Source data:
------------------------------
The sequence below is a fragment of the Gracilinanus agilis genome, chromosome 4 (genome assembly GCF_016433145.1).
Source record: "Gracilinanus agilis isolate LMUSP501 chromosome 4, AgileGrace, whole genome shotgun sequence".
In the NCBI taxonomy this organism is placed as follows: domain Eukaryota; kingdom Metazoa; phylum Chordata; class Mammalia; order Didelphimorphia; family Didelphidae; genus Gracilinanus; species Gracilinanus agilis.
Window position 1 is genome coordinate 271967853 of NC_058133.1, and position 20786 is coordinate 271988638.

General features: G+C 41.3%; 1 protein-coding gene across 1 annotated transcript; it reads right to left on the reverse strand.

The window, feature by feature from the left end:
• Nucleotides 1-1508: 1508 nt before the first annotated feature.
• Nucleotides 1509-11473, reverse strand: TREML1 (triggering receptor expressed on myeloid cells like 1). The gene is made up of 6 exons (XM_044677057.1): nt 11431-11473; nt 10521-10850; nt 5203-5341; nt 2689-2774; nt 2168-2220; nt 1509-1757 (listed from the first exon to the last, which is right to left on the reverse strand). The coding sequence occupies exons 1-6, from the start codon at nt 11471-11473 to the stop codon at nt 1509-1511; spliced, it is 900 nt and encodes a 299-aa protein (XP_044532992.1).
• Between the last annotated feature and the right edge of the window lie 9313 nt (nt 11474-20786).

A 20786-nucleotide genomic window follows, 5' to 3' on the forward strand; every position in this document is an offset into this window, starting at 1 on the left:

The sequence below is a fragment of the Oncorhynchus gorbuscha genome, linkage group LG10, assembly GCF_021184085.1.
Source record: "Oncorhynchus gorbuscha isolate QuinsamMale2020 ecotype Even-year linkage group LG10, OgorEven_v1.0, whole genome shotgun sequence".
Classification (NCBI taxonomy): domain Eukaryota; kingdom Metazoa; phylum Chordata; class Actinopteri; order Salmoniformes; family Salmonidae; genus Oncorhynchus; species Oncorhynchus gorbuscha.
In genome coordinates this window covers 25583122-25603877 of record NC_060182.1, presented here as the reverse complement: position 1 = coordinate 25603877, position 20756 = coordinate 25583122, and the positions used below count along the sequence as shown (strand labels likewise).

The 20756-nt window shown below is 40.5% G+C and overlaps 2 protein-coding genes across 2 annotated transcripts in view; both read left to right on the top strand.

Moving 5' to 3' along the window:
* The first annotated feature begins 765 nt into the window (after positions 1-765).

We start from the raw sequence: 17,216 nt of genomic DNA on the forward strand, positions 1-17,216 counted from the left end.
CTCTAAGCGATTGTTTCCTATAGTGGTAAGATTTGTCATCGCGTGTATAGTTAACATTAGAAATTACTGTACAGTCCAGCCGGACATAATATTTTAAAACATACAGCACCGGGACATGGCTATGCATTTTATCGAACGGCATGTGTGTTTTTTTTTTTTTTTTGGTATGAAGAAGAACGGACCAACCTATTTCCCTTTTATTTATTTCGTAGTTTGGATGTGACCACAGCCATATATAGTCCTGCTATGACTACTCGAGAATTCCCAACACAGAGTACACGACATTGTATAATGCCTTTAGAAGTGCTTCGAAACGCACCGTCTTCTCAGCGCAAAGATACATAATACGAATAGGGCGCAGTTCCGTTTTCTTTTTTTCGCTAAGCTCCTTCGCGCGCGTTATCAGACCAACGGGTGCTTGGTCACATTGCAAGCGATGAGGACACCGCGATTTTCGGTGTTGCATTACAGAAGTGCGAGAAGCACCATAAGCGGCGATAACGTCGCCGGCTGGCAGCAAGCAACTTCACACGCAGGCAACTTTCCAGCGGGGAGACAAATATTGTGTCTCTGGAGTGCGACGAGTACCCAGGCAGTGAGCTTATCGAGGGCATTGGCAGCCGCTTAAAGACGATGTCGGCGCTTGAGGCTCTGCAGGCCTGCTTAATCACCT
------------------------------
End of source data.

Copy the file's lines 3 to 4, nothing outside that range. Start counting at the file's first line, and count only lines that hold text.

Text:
In the NCBI taxonomy this organism is placed as follows: domain Eukaryota; kingdom Metazoa; phylum Chordata; class Mammalia; order Didelphimorphia; family Didelphidae; genus Gracilinanus; species Gracilinanus agilis.
Window position 1 is genome coordinate 271967853 of NC_058133.1, and position 20786 is coordinate 271988638.